The warm weather brings new plant life, blue skies, gardening and squirrels. Squirrels are a gardeners number one enemy, sure they look cute and scurry from here to there, but they do serious damage to gardens. They eat freshly planted seeds, uproot bulbs, eat partially grown fruit and knock off the tops of flowers. Here are some tips to keep the unwanted pests from chewing up your hard work.
Here are some signs that squirrels have been scurrying in your garden:
- Shallow digging spots in beds, The holes should be about gold ball or smaller sized holes. Newly planted seed beds are popular amongst the furry rascals.
- Bite marks and missing fruit. Favorite fruits and vegetables of squirrels include but are not limited to beans, squash, cucumber, tomatoes, eggplants and strawberries.
- Dug up containers. If you have large planters that have been dug into, it’s a likely assumption a squirrel has been burying nuts and looking for seeds.
- Flowers that are partially eaten are also a snatch for squirrels. They are fond to Daisy blooms, and also others like Daffodils. Missing petals and partially eaten center disk’s are a clue to a squirrel invasion.
There are many ways to help repel, or keep squirrels out of your garden. Here are some things you can do to control those pesky rodents.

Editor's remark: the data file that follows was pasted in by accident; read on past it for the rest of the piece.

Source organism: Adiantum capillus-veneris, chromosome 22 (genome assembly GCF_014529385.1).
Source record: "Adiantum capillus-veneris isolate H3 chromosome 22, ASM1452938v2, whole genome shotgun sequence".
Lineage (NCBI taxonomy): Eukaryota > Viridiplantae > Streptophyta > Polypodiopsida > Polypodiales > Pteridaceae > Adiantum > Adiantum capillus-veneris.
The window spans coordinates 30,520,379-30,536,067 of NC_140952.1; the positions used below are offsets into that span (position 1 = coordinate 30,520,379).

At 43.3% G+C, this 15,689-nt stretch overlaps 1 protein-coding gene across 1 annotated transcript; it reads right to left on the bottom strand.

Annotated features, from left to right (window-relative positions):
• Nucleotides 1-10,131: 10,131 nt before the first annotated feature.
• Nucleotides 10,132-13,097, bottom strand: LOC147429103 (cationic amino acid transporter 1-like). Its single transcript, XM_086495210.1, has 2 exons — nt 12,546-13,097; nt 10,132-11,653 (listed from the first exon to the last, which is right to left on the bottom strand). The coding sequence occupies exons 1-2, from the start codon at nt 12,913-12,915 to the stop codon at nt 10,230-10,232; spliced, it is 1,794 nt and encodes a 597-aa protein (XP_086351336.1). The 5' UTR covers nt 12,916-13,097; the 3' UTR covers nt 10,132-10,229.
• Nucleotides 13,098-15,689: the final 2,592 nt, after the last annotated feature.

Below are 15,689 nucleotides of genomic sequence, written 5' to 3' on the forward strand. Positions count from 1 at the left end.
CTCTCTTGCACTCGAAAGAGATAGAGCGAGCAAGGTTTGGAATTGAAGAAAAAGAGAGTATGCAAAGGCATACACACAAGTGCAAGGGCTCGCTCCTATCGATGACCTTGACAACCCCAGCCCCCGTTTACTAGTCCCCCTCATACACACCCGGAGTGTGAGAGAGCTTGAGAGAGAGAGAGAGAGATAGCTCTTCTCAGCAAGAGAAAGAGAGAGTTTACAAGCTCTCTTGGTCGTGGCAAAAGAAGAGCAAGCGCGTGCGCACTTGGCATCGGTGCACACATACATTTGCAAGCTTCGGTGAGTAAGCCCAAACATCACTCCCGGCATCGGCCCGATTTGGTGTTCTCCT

- Remove what attracts them. Fallen fruit, nuts and seeds can lure squirrels into your yard. Clean up the fallen plants and also clean beneath bird feeders and trees. Also make sure that trash can lids are secure, so you don’t have anything going through your personals in the hunt for food.
- Repel them. There are many products online that can help cope with your squirrel problem. You can buy various sprays including capsaicin (what puts the hot in hot peppers), vinegar, essential oils like peppermint– even animal urines such as tiger and wolf!
- You could also scare them. By training your pet to chase squirrels or just letting them run around in the yard it should frighten the pesky critters. You can also use randomized sprinkler systems or hang up aluminum pie tins to make noise.
- By putting up chicken wire or fences, exclude the squirrels from even entering the garden. You can even put up a cage around the garden!
- Protect any open soil from the digging of squirrels by covering it with cloth or chicken wire. You can also protect your plants by also wrapping them in chicken wire.
- While many gardeners think that an effective method is to use squirrel traps, it is not the best idea. While its true you can just release them after catching in an open area, in many parts of the country they are considered a game species. Which means that trapping them alive, can get you into big trouble with your state’s Department of Fish and Wildlife or Game (So check with them first!)
Thank you to Julie Martens for the original information. You can read more here.